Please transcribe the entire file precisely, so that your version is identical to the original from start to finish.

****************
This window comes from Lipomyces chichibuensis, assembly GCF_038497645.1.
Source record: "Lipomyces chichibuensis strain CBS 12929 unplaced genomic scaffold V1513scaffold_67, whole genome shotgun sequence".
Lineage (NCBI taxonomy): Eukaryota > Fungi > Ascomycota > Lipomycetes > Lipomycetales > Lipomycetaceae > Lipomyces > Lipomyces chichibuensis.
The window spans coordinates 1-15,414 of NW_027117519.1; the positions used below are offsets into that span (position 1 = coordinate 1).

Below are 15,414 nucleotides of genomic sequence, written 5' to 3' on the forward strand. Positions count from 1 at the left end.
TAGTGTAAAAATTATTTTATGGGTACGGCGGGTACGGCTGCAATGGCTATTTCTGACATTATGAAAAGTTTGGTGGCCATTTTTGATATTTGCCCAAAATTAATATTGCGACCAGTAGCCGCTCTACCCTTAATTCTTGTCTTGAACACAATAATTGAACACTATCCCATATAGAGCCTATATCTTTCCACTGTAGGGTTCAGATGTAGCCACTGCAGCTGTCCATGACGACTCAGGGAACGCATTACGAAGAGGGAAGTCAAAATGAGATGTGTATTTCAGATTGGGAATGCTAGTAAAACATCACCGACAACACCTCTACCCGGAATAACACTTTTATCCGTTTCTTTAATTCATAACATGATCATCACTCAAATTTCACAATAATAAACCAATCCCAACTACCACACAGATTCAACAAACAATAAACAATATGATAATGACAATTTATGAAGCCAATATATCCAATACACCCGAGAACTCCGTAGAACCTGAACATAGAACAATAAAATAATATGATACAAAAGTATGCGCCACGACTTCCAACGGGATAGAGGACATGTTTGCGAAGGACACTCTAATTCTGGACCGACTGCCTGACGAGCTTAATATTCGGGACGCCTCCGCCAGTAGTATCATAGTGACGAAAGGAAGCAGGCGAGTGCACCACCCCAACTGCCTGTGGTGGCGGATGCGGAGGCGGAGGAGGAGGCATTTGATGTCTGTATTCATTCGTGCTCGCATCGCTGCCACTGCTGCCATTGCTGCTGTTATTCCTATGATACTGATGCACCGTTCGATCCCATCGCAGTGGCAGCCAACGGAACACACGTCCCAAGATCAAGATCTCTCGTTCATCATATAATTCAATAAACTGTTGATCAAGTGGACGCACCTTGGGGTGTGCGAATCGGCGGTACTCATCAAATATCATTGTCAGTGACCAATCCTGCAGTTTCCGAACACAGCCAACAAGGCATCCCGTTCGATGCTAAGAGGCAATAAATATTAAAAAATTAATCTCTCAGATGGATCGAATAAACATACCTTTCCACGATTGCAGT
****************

This window comes from Lipomyces chichibuensis, assembly GCF_038497645.1.
Source record: "Lipomyces chichibuensis strain CBS 12929 unplaced genomic scaffold V1513scaffold_67, whole genome shotgun sequence".
Lineage (NCBI taxonomy): Eukaryota > Fungi > Ascomycota > Lipomycetes > Lipomycetales > Lipomycetaceae > Lipomyces > Lipomyces chichibuensis.
The window spans coordinates 1-15,414 of NW_027117519.1; the positions used below are offsets into that span (position 1 = coordinate 1).

Below are 15,414 nucleotides of genomic sequence, written 5' to 3' on the forward strand. Positions count from 1 at the left end.
TAGTGTAAAAATTATTTTATGGGTACGGCGGGTACGGCTGCAATGGCTATTTCTGACATTATGAAAAGTTTGGTGGCCATTTTTGATATTTGCCCAAAATTAATATTGCGACCAGTAGCCGCTCTACCCTTAATTCTTGTCTTGAACACAATAATTGAACACTATCCCATATAGAGCCTATATCTTTCCACTGTAGGGTTCAGATGTAGCCACTGCAGCTGTCCATGACGACTCAGGGAACGCATTACGAAGAGGGAAGTCAAAATGAGATGTGTATTTCAGATTGGGAATGCTAGTAAAACATCACCGACAACACCTCTACCCGGAATAACACTTTTATCCGTTTCTTTAATTCATAACATGATCATCACTCAAATTTCACAATAATAAACCAATCCCAACTACCACACAGATTCAACAAACAATAAACAATATGATAATGACAATTTATGAAGCCAATATATCCAATACACCCGAGAACTCCGTAGAACCTGAACATAGAACAATAAAATAATATGATACAAAAGTATGCGCCACGACTTCCAACGGGATAGAGGACATGTTTGCGAAGGACACTCTAATTCTGGACCGACTGCCTGACGAGCTTAATATTCGGGACGCCTCCGCCAGTAGTATCATAGTGACGAAAGGAAGCAGGCGAGTGCACCACCCCAACTGCCTGTGGTGGCGGATGCGGAGGCGGAGGAGGAGGCATTTGATGTCTGTATTCATTCGTGCTCGCATCGCTGCCACTGCTGCCATTGCTGCTGTTATTCCTATGATACTGATGCACCGTTCGATCCCATCGCAGTGGCAGCCAACGGAACACACGTCCCAAGATCAAGATCTCTCGTTCATCATATAATTCAATAAACTGTTGATCAAGTGGACGCACCTTGGGGTGTGCGAATCGGCGGTACTCATCAAATATCATTGTCAGTGACCAATCCTGCAGTTTCCGAACACAGCCAACAAGGCATCCCGTTCGATGCTAAGAGGCAATAAATATTAAAAAATTAATCTCTCAGATGGATCGAATAAACATACCTTTCCACGATTGCAGT